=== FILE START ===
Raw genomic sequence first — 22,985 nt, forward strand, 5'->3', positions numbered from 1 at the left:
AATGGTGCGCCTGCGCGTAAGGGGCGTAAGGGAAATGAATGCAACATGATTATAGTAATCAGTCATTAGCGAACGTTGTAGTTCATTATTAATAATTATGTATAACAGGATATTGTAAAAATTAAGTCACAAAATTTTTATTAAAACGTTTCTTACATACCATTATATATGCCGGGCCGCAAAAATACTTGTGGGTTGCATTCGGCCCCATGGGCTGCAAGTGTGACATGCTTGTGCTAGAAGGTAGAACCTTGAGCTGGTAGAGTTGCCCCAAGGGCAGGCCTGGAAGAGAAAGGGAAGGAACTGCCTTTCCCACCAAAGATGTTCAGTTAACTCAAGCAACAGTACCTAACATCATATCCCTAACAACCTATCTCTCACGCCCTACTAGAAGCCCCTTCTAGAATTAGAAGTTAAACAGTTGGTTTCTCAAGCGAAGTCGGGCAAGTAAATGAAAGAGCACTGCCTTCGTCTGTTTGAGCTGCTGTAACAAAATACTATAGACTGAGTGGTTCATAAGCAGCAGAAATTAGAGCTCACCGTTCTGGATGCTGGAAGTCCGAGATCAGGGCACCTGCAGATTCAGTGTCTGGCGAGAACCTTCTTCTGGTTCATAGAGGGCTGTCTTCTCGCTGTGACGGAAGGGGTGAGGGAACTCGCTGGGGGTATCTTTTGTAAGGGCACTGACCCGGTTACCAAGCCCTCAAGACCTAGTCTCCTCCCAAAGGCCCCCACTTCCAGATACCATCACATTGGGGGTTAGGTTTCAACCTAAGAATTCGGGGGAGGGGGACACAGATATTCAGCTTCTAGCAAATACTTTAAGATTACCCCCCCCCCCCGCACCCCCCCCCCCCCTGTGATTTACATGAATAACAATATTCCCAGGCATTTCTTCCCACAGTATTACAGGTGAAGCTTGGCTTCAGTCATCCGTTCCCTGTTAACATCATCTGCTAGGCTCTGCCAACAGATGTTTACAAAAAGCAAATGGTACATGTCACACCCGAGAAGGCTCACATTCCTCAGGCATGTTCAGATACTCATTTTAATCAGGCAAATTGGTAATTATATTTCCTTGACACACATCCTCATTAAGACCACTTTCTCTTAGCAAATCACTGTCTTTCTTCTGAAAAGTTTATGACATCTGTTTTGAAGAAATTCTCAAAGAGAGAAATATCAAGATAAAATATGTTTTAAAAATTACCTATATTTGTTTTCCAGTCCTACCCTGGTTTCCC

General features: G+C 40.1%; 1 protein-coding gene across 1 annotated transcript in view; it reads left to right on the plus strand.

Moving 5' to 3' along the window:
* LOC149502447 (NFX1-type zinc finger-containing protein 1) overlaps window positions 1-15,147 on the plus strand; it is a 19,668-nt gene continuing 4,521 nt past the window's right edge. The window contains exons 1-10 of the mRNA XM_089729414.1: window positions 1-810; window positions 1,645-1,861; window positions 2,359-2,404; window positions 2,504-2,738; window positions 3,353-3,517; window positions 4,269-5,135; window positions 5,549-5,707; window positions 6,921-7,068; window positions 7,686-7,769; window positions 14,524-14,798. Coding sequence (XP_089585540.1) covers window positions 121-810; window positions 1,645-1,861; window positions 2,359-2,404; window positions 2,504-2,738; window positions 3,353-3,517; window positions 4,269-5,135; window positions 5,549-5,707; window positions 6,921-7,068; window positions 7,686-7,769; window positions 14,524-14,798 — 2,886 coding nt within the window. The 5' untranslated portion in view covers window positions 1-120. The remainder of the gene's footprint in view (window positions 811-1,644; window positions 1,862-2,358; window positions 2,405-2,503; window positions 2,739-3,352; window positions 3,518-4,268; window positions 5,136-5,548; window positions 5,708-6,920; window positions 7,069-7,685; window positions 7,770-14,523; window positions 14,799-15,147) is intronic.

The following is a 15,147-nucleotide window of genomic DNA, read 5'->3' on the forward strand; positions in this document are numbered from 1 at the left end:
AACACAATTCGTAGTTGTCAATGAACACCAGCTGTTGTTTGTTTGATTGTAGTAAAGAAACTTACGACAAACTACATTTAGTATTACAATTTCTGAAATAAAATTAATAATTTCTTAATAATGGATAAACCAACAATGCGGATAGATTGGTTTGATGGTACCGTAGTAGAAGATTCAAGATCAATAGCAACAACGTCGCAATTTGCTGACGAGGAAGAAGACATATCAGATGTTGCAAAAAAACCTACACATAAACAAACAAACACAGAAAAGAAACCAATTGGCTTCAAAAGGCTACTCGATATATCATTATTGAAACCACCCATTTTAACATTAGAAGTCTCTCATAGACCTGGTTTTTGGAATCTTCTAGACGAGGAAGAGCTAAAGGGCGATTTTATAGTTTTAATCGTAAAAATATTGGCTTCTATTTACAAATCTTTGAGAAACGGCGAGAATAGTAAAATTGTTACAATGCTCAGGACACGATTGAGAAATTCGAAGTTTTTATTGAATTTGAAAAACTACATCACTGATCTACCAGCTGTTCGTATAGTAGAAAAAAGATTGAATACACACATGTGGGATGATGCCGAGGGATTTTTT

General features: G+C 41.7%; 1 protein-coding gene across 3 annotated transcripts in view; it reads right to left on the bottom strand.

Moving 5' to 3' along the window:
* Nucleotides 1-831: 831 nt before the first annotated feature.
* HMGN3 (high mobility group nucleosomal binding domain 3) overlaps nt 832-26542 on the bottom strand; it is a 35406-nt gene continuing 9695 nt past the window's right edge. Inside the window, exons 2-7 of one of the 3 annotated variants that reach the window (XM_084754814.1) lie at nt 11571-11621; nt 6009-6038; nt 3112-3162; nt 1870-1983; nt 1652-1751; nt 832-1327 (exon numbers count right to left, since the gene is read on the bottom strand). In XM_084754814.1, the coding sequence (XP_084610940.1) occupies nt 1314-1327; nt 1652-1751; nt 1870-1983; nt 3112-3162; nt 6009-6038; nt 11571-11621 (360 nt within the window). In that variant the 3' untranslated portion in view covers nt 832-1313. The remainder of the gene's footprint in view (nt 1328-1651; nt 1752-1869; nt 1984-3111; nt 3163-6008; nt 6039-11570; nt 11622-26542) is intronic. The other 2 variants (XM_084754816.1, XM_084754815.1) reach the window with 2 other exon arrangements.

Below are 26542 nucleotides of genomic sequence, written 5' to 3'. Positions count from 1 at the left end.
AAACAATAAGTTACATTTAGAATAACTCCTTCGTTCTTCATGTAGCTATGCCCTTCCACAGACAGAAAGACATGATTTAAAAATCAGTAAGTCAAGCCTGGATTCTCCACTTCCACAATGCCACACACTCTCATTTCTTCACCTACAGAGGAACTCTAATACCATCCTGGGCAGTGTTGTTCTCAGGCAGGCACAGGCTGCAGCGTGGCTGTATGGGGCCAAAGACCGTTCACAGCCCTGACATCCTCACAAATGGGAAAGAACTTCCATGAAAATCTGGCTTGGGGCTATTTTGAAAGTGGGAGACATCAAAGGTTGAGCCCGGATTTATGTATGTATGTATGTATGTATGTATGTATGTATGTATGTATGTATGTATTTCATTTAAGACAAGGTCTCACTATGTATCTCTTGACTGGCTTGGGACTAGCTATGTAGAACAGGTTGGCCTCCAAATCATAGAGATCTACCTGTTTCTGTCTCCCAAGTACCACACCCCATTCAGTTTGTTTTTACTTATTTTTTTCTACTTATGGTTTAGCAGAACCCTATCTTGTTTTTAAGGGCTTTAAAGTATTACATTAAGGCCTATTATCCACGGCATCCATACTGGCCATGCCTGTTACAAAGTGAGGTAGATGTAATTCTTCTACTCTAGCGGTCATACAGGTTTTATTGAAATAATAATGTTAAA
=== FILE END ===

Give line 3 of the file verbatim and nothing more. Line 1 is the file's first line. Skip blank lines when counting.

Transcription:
General features: G+C 40.1%; 1 protein-coding gene across 1 annotated transcript in view; it reads left to right on the plus strand.